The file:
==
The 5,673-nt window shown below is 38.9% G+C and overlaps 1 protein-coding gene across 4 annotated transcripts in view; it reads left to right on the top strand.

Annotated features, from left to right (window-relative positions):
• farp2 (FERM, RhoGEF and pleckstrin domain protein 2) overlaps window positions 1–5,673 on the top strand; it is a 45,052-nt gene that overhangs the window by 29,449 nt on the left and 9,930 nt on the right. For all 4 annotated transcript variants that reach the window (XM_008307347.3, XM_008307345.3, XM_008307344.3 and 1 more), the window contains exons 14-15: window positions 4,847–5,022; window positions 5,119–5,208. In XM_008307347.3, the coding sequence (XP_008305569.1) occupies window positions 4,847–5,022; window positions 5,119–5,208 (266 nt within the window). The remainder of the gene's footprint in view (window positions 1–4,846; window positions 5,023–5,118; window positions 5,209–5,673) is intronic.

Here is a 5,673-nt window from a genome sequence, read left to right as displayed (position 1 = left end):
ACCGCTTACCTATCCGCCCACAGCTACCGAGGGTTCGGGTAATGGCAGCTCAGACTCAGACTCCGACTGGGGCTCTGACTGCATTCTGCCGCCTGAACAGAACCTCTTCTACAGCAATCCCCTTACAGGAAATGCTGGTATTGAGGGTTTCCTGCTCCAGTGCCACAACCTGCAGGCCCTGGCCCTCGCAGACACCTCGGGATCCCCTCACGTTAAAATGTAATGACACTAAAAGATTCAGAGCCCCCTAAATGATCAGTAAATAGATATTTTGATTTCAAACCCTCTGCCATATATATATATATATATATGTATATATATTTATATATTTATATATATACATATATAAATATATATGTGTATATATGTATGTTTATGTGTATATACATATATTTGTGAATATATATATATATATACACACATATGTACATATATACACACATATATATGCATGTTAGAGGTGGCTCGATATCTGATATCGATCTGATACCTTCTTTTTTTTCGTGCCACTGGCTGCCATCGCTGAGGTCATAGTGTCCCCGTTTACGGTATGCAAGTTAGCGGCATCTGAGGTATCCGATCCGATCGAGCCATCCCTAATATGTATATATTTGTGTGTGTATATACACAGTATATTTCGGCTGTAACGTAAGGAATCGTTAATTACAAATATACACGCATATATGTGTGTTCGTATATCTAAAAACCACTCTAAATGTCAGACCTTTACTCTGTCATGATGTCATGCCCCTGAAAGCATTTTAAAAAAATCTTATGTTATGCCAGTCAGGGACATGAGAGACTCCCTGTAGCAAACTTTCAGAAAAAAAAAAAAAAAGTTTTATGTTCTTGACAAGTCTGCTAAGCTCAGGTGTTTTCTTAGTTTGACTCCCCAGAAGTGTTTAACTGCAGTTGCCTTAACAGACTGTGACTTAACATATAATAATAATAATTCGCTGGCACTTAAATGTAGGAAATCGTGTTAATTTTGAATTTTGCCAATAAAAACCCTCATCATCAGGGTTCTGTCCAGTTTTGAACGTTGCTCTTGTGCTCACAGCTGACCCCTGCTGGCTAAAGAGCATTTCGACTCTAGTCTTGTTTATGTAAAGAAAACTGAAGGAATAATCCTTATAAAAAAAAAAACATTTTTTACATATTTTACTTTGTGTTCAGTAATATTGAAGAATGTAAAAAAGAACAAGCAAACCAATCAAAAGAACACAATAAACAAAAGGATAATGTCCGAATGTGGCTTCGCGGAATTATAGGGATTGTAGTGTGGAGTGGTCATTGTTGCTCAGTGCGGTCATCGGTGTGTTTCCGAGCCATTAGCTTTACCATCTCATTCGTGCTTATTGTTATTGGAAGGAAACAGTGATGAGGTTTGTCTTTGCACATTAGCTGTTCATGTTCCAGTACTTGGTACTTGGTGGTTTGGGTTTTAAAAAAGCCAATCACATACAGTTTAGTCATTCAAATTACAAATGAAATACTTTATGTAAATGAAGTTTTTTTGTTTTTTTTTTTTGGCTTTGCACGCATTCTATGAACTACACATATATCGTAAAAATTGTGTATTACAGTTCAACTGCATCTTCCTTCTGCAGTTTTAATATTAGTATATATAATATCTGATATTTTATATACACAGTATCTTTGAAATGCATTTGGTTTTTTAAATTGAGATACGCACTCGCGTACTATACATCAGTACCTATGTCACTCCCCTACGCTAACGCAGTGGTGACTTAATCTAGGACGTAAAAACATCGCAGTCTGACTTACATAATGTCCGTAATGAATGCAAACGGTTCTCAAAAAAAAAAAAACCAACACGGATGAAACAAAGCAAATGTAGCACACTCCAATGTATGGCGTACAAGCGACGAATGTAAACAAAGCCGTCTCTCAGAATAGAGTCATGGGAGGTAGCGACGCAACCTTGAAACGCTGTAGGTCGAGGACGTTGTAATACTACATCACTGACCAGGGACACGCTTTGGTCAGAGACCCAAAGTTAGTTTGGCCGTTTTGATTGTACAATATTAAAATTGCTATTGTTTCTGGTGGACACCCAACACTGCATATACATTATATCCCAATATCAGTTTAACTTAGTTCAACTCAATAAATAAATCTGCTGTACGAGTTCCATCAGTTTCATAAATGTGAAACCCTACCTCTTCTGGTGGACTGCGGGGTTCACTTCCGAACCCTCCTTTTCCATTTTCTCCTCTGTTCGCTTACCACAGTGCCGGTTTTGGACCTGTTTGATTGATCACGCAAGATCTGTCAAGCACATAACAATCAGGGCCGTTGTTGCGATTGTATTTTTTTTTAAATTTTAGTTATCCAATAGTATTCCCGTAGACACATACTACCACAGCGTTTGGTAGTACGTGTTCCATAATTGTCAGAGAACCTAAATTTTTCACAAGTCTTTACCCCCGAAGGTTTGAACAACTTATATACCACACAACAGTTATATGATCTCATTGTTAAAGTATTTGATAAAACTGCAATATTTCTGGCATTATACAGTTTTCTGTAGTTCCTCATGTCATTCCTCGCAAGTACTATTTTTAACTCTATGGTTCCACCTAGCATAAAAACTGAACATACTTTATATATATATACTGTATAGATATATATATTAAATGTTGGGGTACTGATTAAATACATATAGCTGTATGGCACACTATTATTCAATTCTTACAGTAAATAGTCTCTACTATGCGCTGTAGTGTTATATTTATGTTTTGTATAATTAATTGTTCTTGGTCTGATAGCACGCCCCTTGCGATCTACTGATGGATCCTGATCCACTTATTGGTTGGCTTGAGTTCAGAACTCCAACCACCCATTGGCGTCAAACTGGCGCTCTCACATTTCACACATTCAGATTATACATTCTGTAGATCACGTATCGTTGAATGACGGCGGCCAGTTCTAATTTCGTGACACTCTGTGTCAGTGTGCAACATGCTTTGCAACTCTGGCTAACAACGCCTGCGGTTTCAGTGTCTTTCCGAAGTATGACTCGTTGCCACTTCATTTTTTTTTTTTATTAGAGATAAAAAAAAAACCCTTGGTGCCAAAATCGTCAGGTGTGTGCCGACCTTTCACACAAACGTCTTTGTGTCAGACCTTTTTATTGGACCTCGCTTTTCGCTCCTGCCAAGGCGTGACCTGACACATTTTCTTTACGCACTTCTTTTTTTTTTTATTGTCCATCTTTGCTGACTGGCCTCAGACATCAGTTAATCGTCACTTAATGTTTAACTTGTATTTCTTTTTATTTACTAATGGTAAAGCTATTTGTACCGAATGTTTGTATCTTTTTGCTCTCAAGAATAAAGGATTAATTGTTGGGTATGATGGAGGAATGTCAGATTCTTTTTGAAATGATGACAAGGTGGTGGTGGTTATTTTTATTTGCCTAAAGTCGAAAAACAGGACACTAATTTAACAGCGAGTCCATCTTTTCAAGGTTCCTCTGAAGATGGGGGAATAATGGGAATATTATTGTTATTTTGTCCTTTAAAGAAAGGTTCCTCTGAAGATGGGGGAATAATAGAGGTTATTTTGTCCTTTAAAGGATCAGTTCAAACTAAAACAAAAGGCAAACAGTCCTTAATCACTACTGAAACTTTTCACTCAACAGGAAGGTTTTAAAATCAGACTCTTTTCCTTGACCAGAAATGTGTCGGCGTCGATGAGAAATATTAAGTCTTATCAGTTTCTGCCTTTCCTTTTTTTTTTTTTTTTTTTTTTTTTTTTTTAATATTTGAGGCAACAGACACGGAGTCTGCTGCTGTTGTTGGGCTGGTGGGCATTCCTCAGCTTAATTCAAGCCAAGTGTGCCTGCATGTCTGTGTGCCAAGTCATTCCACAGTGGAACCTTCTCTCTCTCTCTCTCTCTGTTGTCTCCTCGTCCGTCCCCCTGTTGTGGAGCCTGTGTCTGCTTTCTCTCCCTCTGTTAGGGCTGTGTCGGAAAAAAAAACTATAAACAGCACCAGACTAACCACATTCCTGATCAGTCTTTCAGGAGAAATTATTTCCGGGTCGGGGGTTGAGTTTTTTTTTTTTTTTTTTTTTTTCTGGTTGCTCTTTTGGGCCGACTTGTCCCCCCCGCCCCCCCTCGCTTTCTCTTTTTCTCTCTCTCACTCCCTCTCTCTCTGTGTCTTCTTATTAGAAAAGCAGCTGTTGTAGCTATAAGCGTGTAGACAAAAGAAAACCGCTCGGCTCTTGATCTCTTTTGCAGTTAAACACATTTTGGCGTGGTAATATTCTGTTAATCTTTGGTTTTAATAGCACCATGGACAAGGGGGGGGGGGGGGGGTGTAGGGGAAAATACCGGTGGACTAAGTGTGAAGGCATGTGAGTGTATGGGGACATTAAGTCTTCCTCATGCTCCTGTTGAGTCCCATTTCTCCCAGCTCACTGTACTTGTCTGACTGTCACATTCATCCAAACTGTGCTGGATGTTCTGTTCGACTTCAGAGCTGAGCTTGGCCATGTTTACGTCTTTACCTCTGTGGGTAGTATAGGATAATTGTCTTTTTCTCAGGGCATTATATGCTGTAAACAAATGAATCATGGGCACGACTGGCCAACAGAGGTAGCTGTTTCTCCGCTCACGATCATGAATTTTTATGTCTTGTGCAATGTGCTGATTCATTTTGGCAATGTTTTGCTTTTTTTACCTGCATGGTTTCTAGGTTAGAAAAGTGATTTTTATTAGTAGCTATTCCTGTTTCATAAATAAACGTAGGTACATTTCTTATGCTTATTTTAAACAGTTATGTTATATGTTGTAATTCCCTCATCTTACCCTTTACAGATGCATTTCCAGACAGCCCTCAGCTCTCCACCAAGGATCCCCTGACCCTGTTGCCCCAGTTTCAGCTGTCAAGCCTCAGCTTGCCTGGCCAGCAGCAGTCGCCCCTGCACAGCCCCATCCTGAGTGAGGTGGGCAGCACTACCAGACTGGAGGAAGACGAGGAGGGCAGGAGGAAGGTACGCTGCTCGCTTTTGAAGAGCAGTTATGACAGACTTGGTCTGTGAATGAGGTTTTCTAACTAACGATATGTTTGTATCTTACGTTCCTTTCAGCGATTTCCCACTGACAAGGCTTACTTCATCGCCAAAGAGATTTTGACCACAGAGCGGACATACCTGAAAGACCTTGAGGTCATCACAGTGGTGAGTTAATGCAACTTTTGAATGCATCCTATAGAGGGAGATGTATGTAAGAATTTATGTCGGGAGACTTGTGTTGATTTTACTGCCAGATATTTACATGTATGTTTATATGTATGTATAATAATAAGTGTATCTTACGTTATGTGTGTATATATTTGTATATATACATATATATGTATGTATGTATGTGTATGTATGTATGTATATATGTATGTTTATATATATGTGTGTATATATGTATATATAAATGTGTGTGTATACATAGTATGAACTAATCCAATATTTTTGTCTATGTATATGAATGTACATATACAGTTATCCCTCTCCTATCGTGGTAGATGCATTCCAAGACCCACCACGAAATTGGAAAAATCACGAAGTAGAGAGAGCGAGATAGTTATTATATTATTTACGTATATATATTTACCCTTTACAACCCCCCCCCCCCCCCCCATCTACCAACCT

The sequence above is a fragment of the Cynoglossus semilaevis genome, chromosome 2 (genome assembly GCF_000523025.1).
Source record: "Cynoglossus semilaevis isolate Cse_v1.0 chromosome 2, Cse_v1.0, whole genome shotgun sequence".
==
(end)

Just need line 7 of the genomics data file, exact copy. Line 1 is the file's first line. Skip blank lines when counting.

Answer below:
Source record: "Cynoglossus semilaevis isolate Cse_v1.0 chromosome 2, Cse_v1.0, whole genome shotgun sequence".